| Published: Friday, 5 August, 2016, 8:00 AM
Margaret Russell’s Diary, July 1916
By by Anna J. Clutterbuck Cook, Reader Service
Today, we return to the line-a-day diary of Margaret Russell. You can read previous installments here:
January | February | March | April | May | June | July
During August, the Russell family continued daily life on the North Shore with numerous outings by train, motor, and sail. It appears, based on locations mentioned, that Russell spent at least part of her month on the coast of Maine, motoring and sailing in the area near Mt. Desert island (where Acadia National Park is now located). Her days are a mix of outdoor activities and socializing.
One social event Russell notes in passing is a performance of “Miss Draper’s monologues,” although she fails to comment on substance or quality. The following spring (April 1917) critique Agnes Repplier, quoted in the Cambridge (Mass.) Sentinel, had this to say about Ruth Draper’s work:
Miss Ruth Draper has proved to us once and for all the marvellous possibilities of monologue as a mimetic art. Her tiny dramas, differ materially from the earlier French models, which are always in the nature of a soliloquy, illustrating with light, deft touches a single situation and a single speaker. Miss Draper’s impersonations people the stage with characters unseen but distinctly vitalized. She converses with them, having no need of answers. They are invisible allies who throng at her beck and call. While most of Miss Draper’s monologues are humorous or satiric, they grow at times tense with emotion, betraying an exquisite and poignant pathos which proves her to be a pastmistress of her art. While most of them are simple in construction, there are others which may be said to condense a three-act play into ten breathless moments.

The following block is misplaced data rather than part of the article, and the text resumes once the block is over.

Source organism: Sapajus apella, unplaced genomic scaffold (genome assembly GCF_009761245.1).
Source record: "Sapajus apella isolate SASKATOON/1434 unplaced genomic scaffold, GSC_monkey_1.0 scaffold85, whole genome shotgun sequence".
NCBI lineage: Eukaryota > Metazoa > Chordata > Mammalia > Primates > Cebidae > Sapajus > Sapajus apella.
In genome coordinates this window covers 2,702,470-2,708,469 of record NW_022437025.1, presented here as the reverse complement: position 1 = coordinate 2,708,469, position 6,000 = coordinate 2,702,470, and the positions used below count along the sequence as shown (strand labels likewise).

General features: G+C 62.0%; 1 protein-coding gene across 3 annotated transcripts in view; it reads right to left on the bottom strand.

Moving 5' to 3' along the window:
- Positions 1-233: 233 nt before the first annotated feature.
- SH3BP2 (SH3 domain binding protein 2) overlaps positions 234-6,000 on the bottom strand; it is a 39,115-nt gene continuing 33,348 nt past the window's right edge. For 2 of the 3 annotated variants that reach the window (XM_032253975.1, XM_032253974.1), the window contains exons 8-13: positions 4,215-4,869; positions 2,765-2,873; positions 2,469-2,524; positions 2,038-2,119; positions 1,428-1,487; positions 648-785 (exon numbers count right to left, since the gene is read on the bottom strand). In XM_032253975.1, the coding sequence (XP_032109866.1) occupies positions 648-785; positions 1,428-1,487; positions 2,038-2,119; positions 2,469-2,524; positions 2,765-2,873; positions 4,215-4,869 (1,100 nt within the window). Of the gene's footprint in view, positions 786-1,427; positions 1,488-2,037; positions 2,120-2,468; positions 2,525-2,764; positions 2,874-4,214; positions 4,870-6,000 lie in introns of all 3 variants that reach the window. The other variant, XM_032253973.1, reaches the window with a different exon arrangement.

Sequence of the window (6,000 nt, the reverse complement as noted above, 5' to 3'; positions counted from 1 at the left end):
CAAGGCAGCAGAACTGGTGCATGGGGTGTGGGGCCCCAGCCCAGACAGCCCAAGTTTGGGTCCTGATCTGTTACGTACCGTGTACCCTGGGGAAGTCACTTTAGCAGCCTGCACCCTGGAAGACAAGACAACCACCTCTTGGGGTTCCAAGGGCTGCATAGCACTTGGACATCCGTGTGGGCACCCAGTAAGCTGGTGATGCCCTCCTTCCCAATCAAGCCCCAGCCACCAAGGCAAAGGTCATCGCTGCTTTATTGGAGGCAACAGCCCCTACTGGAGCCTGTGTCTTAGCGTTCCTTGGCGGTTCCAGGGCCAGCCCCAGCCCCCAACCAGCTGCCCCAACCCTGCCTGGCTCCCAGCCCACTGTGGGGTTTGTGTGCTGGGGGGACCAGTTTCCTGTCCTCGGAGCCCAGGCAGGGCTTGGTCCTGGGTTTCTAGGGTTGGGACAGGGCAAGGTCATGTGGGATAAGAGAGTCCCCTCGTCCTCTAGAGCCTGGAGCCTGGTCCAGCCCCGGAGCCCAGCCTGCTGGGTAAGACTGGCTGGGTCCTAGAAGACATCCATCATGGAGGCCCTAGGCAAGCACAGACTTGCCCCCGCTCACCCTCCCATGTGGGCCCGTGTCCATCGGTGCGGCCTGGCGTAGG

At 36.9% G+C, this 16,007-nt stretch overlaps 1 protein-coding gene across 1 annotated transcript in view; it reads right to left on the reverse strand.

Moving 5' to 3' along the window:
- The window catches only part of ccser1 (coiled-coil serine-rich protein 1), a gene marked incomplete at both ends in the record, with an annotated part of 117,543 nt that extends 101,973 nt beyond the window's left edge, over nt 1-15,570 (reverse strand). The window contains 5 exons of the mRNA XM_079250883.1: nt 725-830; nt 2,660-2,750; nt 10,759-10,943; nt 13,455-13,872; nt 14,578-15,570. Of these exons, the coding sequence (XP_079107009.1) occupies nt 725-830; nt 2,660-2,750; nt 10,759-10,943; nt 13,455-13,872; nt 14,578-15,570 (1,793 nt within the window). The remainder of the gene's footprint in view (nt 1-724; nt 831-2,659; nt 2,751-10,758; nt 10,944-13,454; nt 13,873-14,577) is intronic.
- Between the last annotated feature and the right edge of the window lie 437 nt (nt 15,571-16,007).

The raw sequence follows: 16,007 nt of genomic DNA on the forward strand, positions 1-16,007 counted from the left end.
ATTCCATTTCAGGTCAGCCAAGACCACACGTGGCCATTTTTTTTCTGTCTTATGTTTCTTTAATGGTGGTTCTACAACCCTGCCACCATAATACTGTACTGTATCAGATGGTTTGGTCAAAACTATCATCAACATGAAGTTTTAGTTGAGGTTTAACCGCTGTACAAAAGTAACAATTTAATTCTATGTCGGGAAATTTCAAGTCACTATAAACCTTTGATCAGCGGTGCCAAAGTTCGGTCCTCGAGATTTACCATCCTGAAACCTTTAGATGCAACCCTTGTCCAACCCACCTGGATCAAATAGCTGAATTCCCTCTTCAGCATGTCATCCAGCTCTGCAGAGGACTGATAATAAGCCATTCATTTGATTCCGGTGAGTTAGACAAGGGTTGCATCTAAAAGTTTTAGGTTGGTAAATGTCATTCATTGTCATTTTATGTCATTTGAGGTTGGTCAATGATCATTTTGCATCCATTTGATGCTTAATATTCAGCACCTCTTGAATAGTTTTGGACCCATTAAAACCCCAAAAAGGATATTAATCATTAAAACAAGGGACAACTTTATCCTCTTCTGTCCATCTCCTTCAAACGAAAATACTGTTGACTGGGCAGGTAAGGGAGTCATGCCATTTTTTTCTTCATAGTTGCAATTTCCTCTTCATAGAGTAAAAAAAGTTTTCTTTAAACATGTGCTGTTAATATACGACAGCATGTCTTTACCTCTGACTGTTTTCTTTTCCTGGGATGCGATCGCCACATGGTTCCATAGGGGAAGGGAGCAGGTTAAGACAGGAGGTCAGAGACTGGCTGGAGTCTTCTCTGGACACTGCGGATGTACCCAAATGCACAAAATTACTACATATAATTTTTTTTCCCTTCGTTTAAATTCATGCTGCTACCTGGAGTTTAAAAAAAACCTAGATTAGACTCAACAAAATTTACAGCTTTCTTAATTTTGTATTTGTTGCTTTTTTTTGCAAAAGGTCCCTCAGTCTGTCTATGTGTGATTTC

Politics, too, intrude upon the privileged and insulated idyll that was a Boston Brahmin summer. On the last Sunday in August, as is Russell’s usual routine, she walks to and from church in the morning, then hosts a family meal at which “C. thinks I better give up plans to go West on account of the strike.” A few days later she notes, “Strike looks so bad that I have given up my plans.” The threatened railroad workers’ strike Margaret Russell alludes to in fact never came to pass -- but the threat of collective action did result in the Adamson Act (1916), a piece of federal legislation signed by president Woodrow Wilson, that established the eight-hour workday and overtime pay for railway employees. As the strike was called off by 3 September 1916, stay tuned next month to see if Margaret Russell’s travel plans are back on track!